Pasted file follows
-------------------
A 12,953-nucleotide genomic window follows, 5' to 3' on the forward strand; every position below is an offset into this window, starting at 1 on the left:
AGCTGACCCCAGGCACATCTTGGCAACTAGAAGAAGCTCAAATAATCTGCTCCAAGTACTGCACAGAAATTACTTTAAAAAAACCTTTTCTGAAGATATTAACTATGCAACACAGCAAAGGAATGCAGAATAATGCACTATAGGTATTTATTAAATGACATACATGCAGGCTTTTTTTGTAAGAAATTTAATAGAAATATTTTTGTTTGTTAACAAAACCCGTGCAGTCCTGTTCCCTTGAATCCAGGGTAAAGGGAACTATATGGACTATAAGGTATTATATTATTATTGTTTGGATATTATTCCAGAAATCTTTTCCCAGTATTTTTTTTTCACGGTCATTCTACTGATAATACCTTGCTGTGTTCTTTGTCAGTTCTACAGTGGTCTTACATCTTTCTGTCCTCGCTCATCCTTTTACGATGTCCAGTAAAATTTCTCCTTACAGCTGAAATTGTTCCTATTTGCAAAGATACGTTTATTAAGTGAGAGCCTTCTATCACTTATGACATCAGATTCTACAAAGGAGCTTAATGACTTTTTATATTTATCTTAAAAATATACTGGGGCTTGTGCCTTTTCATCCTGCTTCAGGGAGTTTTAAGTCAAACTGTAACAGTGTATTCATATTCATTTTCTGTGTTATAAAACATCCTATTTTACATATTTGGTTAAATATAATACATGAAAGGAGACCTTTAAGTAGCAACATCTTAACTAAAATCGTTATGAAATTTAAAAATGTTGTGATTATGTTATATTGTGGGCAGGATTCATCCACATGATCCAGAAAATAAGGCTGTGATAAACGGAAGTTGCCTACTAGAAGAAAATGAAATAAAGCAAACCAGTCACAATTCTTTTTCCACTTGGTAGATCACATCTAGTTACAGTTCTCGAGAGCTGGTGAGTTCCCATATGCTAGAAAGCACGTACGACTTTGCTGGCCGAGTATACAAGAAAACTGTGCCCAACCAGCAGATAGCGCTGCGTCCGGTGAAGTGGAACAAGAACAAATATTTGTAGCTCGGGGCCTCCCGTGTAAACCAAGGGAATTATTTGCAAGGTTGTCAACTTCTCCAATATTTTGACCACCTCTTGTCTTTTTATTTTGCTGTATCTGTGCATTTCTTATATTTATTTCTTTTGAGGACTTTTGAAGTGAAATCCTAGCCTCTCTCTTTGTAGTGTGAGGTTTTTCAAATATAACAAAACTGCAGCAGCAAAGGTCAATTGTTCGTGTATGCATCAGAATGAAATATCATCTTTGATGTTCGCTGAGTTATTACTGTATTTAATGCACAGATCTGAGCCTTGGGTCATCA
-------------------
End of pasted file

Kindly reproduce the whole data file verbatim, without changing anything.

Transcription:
A 12,953-nucleotide genomic window follows, 5' to 3' on the forward strand; every position below is an offset into this window, starting at 1 on the left:
AGCTGACCCCAGGCACATCTTGGCAACTAGAAGAAGCTCAAATAATCTGCTCCAAGTACTGCACAGAAATTACTTTAAAAAAACCTTTTCTGAAGATATTAACTATGCAACACAGCAAAGGAATGCAGAATAATGCACTATAGGTATTTATTAAATGACATACATGCAGGCTTTTTTTGTAAGAAATTTAATAGAAATATTTTTGTTTGTTAACAAAACCCGTGCAGTCCTGTTCCCTTGAATCCAGGGTAAAGGGAACTATATGGACTATAAGGTATTATATTATTATTGTTTGGATATTATTCCAGAAATCTTTTCCCAGTATTTTTTTTTCACGGTCATTCTACTGATAATACCTTGCTGTGTTCTTTGTCAGTTCTACAGTGGTCTTACATCTTTCTGTCCTCGCTCATCCTTTTACGATGTCCAGTAAAATTTCTCCTTACAGCTGAAATTGTTCCTATTTGCAAAGATACGTTTATTAAGTGAGAGCCTTCTATCACTTATGACATCAGATTCTACAAAGGAGCTTAATGACTTTTTATATTTATCTTAAAAATATACTGGGGCTTGTGCCTTTTCATCCTGCTTCAGGGAGTTTTAAGTCAAACTGTAACAGTGTATTCATATTCATTTTCTGTGTTATAAAACATCCTATTTTACATATTTGGTTAAATATAATACATGAAAGGAGACCTTTAAGTAGCAACATCTTAACTAAAATCGTTATGAAATTTAAAAATGTTGTGATTATGTTATATTGTGGGCAGGATTCATCCACATGATCCAGAAAATAAGGCTGTGATAAACGGAAGTTGCCTACTAGAAGAAAATGAAATAAAGCAAACCAGTCACAATTCTTTTTCCACTTGGTAGATCACATCTAGTTACAGTTCTCGAGAGCTGGTGAGTTCCCATATGCTAGAAAGCACGTACGACTTTGCTGGCCGAGTATACAAGAAAACTGTGCCCAACCAGCAGATAGCGCTGCGTCCGGTGAAGTGGAACAAGAACAAATATTTGTAGCTCGGGGCCTCCCGTGTAAACCAAGGGAATTATTTGCAAGGTTGTCAACTTCTCCAATATTTTGACCACCTCTTGTCTTTTTATTTTGCTGTATCTGTGCATTTCTTATATTTATTTCTTTTGAGGACTTTTGAAGTGAAATCCTAGCCTCTCTCTTTGTAGTGTGAGGTTTTTCAAATATAACAAAACTGCAGCAGCAAAGGTCAATTGTTCGTGTATGCATCAGAATGAAATATCATCTTTGATGTTCGCTGAGTTATTACTGTATTTAATGCACAGATCTGAGCCTTGGGTCATCA